Many publishers use the print on demand process any more, including some of the "big boys," but that doesn't mean authors receive their books any sooner, or not much sooner, it just means that orders are filled faster.

Self-publishing would be almost cost restrictive if not for POD possibilities.

I don't know why the black mark against POD the process, but I can understand why self-publishing has a bad reputation, because I've read some very poorly edited and written self-published books, or tried to, even though some self-published works are very good.

Christine Duncan said...

POD is not only quicker and greener but it also is a better business model. Okay, I'm a bean counter in my day job. But really, how many publishers can really afford to print all those books and take returns and all of that which is known as the traditional publishing model. Print on demand makes sense for an industry which is struggling to make it's own way in these difficult economic times.
Great article, Jean!

Mark Troy said...

I think most readers and booksellers don't understand the difference between POD and self-publishing. In their minds, POD=self-publishing=desperation.

My publisher tried to cut the connection by referring to the books as "Trade Paperback In Short Run." It didn't work, in part, I think because the acronym, TPISR, was pronounced "tee-pisser." A good marketing consultant could have helped.

I don't think POD will replace offset printing until the price per unit comes down.

Even though there are some very good self-published books, readers need a way to be able to separate the good from the bad.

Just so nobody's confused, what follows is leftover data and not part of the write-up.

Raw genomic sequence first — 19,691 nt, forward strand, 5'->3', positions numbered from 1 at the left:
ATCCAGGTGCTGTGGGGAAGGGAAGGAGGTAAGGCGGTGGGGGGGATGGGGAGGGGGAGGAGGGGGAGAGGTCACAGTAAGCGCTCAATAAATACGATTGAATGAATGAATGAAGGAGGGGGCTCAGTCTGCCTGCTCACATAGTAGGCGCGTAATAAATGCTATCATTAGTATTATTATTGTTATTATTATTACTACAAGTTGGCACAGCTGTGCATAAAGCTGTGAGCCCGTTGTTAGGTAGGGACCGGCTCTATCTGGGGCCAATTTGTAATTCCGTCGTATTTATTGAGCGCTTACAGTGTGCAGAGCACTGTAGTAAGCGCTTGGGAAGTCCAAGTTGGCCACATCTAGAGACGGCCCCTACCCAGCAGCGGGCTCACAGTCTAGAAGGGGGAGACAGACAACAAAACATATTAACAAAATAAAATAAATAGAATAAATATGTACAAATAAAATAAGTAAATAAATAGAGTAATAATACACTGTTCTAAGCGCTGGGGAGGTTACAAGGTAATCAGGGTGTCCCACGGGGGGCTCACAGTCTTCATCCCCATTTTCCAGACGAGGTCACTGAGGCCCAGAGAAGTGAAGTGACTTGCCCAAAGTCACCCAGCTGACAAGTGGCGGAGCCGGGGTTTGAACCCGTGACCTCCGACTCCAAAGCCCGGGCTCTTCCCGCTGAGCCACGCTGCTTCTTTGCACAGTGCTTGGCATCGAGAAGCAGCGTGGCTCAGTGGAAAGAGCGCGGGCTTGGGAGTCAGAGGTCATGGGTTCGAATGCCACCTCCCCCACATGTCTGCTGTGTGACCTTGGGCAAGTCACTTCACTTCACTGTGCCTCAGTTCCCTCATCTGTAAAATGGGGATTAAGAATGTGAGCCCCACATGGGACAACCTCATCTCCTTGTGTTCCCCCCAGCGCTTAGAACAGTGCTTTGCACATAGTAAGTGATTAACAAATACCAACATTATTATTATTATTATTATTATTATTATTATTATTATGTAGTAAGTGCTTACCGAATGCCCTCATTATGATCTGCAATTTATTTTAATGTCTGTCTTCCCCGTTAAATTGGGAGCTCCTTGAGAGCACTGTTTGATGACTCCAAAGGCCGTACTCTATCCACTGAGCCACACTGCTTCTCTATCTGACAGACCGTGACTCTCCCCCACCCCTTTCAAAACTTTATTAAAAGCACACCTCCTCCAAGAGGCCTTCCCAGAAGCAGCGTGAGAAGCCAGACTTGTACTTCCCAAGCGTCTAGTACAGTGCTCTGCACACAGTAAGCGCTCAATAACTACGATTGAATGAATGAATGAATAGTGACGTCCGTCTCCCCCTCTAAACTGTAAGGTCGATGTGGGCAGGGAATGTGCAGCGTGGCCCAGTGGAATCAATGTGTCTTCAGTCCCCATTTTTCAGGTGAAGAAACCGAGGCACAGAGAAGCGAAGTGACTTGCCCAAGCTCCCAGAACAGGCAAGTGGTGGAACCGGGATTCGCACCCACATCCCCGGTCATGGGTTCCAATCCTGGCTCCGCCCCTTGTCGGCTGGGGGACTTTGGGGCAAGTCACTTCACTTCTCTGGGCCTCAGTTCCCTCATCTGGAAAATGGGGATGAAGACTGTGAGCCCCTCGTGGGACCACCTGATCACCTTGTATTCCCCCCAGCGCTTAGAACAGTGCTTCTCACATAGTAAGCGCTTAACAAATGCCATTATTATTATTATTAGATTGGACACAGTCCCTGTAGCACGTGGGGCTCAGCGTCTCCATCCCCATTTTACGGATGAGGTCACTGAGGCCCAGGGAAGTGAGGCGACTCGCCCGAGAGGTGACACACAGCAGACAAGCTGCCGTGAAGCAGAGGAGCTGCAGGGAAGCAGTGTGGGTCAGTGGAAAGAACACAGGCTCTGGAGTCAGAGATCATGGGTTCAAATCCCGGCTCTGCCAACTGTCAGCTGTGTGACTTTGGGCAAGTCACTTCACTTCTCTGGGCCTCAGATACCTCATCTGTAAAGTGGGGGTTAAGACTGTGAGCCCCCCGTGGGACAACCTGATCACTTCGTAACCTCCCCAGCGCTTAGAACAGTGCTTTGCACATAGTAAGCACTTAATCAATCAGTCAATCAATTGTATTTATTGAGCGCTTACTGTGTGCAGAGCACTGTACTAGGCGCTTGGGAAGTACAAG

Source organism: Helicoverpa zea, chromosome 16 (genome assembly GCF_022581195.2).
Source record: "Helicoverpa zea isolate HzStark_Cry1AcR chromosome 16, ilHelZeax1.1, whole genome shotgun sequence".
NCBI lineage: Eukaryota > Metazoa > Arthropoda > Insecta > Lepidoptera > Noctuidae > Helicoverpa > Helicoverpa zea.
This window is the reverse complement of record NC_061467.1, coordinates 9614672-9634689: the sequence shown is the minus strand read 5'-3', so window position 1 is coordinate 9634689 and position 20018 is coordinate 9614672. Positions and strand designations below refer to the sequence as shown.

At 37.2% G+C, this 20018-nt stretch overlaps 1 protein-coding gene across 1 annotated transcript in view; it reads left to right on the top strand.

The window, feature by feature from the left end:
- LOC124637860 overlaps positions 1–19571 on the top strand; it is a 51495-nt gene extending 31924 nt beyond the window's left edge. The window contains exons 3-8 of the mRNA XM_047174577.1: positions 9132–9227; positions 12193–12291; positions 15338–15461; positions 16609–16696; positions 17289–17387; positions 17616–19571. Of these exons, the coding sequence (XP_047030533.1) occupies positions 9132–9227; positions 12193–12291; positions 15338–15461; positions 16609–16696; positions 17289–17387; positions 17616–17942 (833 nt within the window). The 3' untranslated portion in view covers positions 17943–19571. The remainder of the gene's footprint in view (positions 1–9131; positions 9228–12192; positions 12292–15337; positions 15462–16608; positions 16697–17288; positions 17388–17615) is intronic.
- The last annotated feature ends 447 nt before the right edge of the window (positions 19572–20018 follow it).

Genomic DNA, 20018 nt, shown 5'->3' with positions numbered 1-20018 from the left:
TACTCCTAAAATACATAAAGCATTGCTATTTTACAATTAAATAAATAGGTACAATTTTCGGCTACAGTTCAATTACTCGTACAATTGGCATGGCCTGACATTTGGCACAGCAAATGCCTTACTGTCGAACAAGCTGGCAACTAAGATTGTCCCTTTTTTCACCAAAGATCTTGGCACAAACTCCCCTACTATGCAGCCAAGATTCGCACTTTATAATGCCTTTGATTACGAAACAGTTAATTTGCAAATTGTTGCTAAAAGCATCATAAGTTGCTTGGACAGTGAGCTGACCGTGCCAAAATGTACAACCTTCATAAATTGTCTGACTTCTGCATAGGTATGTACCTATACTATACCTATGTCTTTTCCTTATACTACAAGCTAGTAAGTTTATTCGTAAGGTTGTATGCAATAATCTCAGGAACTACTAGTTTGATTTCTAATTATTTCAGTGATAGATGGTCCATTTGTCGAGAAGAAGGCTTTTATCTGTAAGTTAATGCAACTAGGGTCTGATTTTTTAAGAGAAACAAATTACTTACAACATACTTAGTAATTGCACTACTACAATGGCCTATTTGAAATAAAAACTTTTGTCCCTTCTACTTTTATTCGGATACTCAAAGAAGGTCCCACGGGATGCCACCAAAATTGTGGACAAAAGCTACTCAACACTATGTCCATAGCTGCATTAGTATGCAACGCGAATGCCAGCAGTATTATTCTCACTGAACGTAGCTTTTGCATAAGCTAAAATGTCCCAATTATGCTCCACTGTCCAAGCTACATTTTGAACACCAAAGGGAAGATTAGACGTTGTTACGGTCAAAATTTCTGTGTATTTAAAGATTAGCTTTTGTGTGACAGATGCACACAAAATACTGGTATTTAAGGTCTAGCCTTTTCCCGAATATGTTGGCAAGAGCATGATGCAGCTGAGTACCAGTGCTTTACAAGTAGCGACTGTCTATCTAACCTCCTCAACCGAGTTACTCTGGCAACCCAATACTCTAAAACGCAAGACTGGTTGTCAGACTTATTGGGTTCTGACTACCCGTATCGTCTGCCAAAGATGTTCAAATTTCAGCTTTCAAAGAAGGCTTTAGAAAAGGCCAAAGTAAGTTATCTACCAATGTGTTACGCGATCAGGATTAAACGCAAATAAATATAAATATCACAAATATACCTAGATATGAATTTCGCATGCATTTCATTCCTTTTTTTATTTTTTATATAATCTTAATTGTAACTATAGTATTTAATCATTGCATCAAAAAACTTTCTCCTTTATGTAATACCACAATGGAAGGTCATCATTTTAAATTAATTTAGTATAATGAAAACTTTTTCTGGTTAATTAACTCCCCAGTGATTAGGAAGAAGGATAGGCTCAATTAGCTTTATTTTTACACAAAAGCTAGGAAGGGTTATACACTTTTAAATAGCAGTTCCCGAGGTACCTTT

Cynde L. Hammond said...

Dear Jean,

So true! I am definitely in agreement with you.
It's very difficult for some people to change with the times, and from their standpoint, it may also put some people out of jobs to go with POD.
But...when you sit down and really think about it, they were jobs created out of waste in the first place, because look at how many books that are printed that go unsold. It's such a collosal waste of our resources, at a time when we should NOT be wasting ANYTHING!
Great article, Jean. Certainly something to think about.


Anne Carter said...

I am hopeful that as time goes by and technology improves, the cost of print-on-demand books will ultimately decrease. As Mark pointed out, the cost per unit is still rather high.

It is sad that some have made an erroneous connection between POD and self-published books. However, I don't believe most readers pay much attention. They do, though, pay attention to the price of the book. I know some people hesitate or refuse to pay the higher cost of a trade paperback.


F. M. Meredith, author said...

I agree with the above comments. POD is merely the mechanics of the publishing of a book. Readers don't have a clue about any of that. I always call my books trade paperbacks.

aka F. M. Meredith

Jean Henry Mead said...

Thanks, everyone, for your good comments. I wasn't talking about self-publishing although I guess POD is used by them.